Every-day Thoughts in Prose and Verse
by Ella Wheeler Wilcox
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XL.
Divorce and the Ministers.
    More attention than is usually paid to the
utterances of clergymen in these unorthodox
days, has been accorded three prominent New York
divines during the last few months, owing to their
extensive views on the subject of divorce.
    They might have delivered eloquent orations,
which would have embellished the English lan-
guage and illustrated their own deep learning in
Bible lore, and their congregations would have
quietly napped in upholstered pews.  But a strong
sentence or two plainly uttered regarding the duty
of the church to refuse a remarriage to a divorced
man or woman, brought an alarmed interest into
languid faces and drove sleep from lazy eyelids.
    A few people are always ready to listen to theories
on the origin of man.  A great many people will
listen to a discussion of man's ultimate end; but
the whole world is ready at all times to listen to
anything concerning man's relation to woman.
    Sex attraction is a subject of universal interest.
    And why not, since the world of created beings
rests upon its existence?
    When marriage is based upon an attraction that
is wholly physical or financial, it cannot be won-
dered at if it proves a failure as an enduring rela-
tion.
    The spiritual, the mental, and the physical must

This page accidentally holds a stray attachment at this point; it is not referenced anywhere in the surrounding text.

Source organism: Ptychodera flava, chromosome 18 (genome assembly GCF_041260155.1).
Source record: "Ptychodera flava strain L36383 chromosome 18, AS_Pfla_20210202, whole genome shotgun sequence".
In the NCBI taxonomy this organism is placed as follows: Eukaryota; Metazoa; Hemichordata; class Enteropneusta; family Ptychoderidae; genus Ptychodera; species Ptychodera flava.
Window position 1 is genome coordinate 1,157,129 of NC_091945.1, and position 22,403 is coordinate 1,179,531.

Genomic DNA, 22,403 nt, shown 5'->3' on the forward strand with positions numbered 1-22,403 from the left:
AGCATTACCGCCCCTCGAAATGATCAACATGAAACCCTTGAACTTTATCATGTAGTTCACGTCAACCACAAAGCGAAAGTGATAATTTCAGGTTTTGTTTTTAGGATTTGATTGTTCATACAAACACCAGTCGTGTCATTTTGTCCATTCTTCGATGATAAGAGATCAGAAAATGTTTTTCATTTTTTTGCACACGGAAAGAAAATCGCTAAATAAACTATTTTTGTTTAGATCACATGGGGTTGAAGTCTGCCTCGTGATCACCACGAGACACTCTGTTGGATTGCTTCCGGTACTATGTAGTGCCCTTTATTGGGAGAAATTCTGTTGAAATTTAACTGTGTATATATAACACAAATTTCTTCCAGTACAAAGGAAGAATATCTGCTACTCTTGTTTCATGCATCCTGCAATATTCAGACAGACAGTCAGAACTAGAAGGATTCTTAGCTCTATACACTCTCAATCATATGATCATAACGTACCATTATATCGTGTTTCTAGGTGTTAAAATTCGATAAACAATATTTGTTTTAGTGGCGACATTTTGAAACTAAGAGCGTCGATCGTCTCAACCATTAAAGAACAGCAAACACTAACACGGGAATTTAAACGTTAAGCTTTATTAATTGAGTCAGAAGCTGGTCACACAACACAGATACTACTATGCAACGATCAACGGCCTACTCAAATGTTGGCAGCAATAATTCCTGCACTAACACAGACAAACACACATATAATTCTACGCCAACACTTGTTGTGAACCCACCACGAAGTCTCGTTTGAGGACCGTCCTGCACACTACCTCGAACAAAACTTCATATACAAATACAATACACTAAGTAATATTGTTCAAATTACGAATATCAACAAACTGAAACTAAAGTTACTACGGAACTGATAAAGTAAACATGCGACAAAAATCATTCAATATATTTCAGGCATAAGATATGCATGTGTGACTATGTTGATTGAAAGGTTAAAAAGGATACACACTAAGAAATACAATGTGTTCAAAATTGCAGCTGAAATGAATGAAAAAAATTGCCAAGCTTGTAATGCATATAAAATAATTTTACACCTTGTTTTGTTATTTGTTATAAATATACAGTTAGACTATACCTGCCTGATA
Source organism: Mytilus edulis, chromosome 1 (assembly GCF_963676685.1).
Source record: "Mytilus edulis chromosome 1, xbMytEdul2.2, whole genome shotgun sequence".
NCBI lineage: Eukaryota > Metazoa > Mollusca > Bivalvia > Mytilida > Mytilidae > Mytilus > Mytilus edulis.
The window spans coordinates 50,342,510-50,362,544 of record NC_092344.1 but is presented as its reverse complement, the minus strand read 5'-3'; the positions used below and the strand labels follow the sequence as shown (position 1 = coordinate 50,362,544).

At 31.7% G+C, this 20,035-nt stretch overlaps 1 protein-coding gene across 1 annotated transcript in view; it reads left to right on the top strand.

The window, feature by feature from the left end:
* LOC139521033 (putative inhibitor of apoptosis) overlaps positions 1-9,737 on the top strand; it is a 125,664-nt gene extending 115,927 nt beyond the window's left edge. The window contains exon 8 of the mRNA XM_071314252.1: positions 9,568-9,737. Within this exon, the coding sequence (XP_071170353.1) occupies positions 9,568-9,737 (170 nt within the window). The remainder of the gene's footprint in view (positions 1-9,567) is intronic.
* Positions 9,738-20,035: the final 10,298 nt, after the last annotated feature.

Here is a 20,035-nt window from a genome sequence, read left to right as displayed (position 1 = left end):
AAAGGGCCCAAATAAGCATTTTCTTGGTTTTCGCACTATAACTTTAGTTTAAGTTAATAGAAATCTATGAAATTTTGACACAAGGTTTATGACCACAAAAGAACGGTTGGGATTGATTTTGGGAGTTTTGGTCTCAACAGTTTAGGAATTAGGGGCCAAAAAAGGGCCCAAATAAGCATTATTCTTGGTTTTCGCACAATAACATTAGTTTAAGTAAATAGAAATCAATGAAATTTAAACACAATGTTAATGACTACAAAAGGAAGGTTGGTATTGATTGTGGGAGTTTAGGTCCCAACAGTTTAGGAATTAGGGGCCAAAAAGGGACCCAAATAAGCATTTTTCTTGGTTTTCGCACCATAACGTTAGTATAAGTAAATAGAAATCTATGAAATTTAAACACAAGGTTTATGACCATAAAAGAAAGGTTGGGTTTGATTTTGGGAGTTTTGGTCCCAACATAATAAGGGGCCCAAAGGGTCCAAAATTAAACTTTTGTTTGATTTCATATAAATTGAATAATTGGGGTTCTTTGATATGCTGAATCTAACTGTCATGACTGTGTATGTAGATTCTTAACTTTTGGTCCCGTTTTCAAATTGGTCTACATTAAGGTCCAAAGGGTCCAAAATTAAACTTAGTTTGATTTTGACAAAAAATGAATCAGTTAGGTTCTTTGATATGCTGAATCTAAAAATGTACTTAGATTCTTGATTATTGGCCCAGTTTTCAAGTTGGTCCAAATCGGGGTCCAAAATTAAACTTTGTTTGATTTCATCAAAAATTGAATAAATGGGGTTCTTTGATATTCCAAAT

all unite in a perfect marriage, and there must be
mutual sacrifices, mutual yielding and mutual
thoughtfulness, from the alter to the grave.
    Marriage, to my thinking, must be either heaven
or hell; and while it requires two people to make
this heaven on earth, one can very successfully pro-
duce hell without assistance.
    I do not believe God requires any man or woman
to live a lifetime of misery because of an error
made in early youth.
    The next best thing to a happy marriage is free-
dom from an unhappy one.
    There is no crime greater than the crime against
one's own self; and it is a species of suicide for a
man or woman to live in lifelong bondage with a
loveless and unloved companion.
    Much is said of the shadow which rests upon chil-
dren whose parents are divorced.
    Little is said of the scars which are left forever
upon the hearts of children reared in a discordant
home.
    Until human nature becomes a finer and a higher
thing than it is to-day, separation and divorce will
be as necessary in the world as marriage.
    But when we come to marriage after divorce--
that is another question, and a question that cannot